The Guardian 13 July, 2005

FIGHTBACK:
Public backs workers' rights


Australian workers will be left with just three core entitlements — the minimum wage, unpaid parental leave and sick leave — if Workplace Relations Minister Kevin Andrews gets his way. As more of the Howard government's anti-union agenda came out, polls have revealed that the majority of Australians who are aware of the government's industrial relations changes are opposed to them, including 23 percent of government supporters.

At the same time momentum is building for the "Last Weekend" [before the new Senate sits] as regional communities around NSW plan local BBQs to back the Sydney day. The star of the ABC's television's Glass House, Corrine Grant, has pitched into the Rights at Work campaign and will MC the massive family protest planned for Sydney Olympic Park on August 7.

Ms Grant, who will front a team of performers, comedians and speakers, has also cut a radio ad that will run in the lead-up to the event.

Working families from Sydney and surrounding areas are being urged to attend the picnic — to send a clear message to the Howard government that they will not sit back and see their time with family and friends whittled away.

Confirmed acts for August 7 include The Whitlams' frontman Tim Freedman, kids' favourites The Hooley Dooleys, Kid Confucious, The Chaser team and house band Astro Tabasco. More acts will be announced in the lead-up to the day.

Five-day week targeted

The traditional five-day working week, penalty and overtime rates will all be up for grabs under the federal government's new regime.

Andrews almost came clean on minimum standards that Australian Workplace Agreements (AWAs) will be benchmarked against in an interview with Ben Packham of Melbourne's Herald Sun. He confirmed his intention to get rid of the "no disadvantage test" for judging the validity of his secret, individual contracts. He said it would be replaced by five legislated minimum conditions.

These will be a 38-hour working week, sick leave, parental leave, the minimum wage and four weeks' annual leave.

But then he revealed two of those legislated minimums would not be minimums at all. He told the Herald Sun that weekend rates, overtime and penalty rates could be bargained away, rendering the 38-hour week entirely meaningless.

He said work could be performed up to seven days a week and penalty or weekend payments "would depend on the arrangement between the employer and the employee". He went on to say workers would be able to "trade away" two weeks of their annual leave, effectively leaving the minimum at the US standard of two weeks.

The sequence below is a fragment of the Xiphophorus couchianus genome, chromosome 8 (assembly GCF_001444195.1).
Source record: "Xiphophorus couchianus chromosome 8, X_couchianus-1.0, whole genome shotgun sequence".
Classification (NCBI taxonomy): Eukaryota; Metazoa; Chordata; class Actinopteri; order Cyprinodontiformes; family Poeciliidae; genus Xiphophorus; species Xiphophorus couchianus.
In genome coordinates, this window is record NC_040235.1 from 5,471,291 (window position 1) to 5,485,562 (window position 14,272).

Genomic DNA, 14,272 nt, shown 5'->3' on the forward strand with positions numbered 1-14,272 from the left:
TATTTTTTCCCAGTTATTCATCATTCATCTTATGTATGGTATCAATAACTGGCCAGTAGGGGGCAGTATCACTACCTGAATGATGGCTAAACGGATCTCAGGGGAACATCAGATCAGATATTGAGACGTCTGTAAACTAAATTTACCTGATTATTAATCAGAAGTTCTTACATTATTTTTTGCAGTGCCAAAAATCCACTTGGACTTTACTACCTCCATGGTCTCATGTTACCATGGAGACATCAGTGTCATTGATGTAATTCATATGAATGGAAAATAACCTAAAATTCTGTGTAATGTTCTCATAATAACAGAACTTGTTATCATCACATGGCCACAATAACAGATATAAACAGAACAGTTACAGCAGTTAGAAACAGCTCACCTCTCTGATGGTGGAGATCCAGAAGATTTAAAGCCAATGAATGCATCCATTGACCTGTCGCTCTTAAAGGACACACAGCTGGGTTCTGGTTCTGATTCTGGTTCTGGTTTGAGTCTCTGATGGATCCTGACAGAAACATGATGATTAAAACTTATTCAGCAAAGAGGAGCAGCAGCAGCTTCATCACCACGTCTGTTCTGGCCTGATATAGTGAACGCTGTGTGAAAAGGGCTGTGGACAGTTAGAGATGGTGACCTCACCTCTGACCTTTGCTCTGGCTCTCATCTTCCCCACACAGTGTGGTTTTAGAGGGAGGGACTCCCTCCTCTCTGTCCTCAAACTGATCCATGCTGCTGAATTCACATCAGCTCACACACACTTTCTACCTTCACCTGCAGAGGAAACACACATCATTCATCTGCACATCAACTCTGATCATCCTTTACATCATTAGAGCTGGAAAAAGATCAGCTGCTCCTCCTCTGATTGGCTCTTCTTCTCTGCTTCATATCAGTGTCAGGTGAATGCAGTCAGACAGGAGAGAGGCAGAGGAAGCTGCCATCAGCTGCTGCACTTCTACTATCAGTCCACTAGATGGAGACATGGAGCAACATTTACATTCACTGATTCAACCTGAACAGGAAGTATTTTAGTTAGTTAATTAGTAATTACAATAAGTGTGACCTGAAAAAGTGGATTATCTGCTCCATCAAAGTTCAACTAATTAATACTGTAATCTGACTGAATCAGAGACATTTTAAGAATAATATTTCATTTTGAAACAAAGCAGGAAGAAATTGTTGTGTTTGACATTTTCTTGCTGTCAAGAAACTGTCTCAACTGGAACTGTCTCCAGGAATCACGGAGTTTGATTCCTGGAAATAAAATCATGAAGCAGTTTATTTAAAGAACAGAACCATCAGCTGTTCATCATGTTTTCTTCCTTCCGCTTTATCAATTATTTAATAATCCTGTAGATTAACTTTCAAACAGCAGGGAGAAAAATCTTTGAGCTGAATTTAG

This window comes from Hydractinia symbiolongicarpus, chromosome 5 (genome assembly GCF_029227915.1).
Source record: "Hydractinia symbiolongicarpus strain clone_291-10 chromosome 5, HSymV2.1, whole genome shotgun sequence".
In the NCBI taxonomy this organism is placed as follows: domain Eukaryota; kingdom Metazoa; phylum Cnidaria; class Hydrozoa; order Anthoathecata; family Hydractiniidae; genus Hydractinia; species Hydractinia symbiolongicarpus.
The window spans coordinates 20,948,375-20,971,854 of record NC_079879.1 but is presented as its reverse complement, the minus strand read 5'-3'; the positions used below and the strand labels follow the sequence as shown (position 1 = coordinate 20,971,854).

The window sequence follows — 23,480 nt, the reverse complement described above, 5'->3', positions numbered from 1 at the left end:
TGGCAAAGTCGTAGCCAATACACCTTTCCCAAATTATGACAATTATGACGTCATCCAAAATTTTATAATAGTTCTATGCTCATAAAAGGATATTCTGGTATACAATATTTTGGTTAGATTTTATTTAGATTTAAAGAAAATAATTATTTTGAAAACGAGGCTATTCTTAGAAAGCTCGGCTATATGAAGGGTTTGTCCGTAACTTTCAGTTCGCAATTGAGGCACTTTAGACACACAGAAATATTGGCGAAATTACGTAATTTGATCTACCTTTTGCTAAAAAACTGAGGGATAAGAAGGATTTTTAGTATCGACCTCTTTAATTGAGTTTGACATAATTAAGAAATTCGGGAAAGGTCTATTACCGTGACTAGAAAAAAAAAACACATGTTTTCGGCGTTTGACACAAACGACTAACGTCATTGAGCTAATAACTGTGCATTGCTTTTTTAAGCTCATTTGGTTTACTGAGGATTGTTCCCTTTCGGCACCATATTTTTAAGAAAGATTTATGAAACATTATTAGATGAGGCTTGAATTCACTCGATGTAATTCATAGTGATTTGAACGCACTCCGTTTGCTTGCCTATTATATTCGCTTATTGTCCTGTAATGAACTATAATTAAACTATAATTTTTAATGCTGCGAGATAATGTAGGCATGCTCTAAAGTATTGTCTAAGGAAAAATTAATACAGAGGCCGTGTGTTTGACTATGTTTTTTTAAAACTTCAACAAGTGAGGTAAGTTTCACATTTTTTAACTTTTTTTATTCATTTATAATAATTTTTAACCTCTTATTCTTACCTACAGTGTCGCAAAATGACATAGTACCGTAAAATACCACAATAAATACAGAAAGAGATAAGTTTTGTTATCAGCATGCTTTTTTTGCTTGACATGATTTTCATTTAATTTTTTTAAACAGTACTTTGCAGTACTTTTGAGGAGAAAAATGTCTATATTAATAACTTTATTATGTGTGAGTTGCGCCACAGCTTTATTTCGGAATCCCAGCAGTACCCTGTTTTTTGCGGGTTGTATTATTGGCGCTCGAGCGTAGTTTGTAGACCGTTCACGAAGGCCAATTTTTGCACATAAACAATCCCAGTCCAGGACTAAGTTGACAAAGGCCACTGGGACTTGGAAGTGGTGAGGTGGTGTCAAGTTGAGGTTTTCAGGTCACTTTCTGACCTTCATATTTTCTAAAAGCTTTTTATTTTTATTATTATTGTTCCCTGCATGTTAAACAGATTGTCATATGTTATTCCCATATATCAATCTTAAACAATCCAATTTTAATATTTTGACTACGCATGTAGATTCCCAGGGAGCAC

Furthermore, wherever award or agreement entitlements to annual, sick or parental leave exceeded community minimums, the latter would apply for benchmarking AWAs.

ACTU secretary Greg Combet said Andrews had confirmed workers would lose out under his proposals. According to the Office of the Employment Advocate, created especially to push AWAs into workplaces, more than 54,000 new AWAs were filed in the last three months, with the biggest numbers in traditionally low-paid industries — accommodation, cafes, restaurants and retailing.

The revelations came as the Minister threatened building industry employers with a federal government blacklist, in defiance of advice from his own department. The Workplace Relations Minister tried to stop thousands of Victorian companies signing off on a negotiated agreement with the Construction Division of the CFMEU by holding hundreds of millions of dollars worth of government projects over their heads.

Canberra has repeatedly interfered in building industry negotiations, going as far as setting out a "code" of conditions employers must not agree to, if they want to be considered for federally-funded projects. Andrews' department has ticked off the latest CFMEU agreement as code compliant but, in a last ditch bid to scuttle the deal, the Minister warned he might change the code to render it retrospectively non-compliant.

Andrews delivered the threat after the Master Builders Assoc­iation locked into the CFMEU's 2005-2008 enterprise bargaining agreement, which delivers standard wage rises and retains 36-hour week provisions.

CFMEU Assistant National Secretary, Dave Noonan, called on Andrews to "butt out" of the negotiations and to "stop interfering with the agreement-making process.

"Kevin Andrews is hell-bent on this worker bashing agenda but it is not working. Hundreds of Victorian companies, employing thousands of workers, have signed the agreement", Mr Noonan said.

"Workers have given it a tick, employers have given it a tick and his own department has ticked off on it. The only person trying to make trouble is the Minister."

Howard exposed

Prime Minister Howard's accusation — that public rejection of his anti-union plans is a result of the union movement lying about the affect of the new laws — is not only a slur against the ACTU's campaign but an insult to the Australian public, that diverse mass of people who Howard always insists he speaks for.

The ACTU is confirming a harsh reality that people already understand, one that many are already living, thanks to the government's economic rationalist policies.

The employers behind the planned attack on the unions are telling Howard — as a headline in The Australian newspaper put it — to "sell his vision". But he has been selling it for almost ten years in government, and he's been peddling it for his entire political career.

Behind Howard's claim that the people have been taken in by falsehoods is the real contempt he has for them. It is the cynicism of an inveterate liar.

For more information about "The Last Weekend" visit http://www.rightsatwork.com.au

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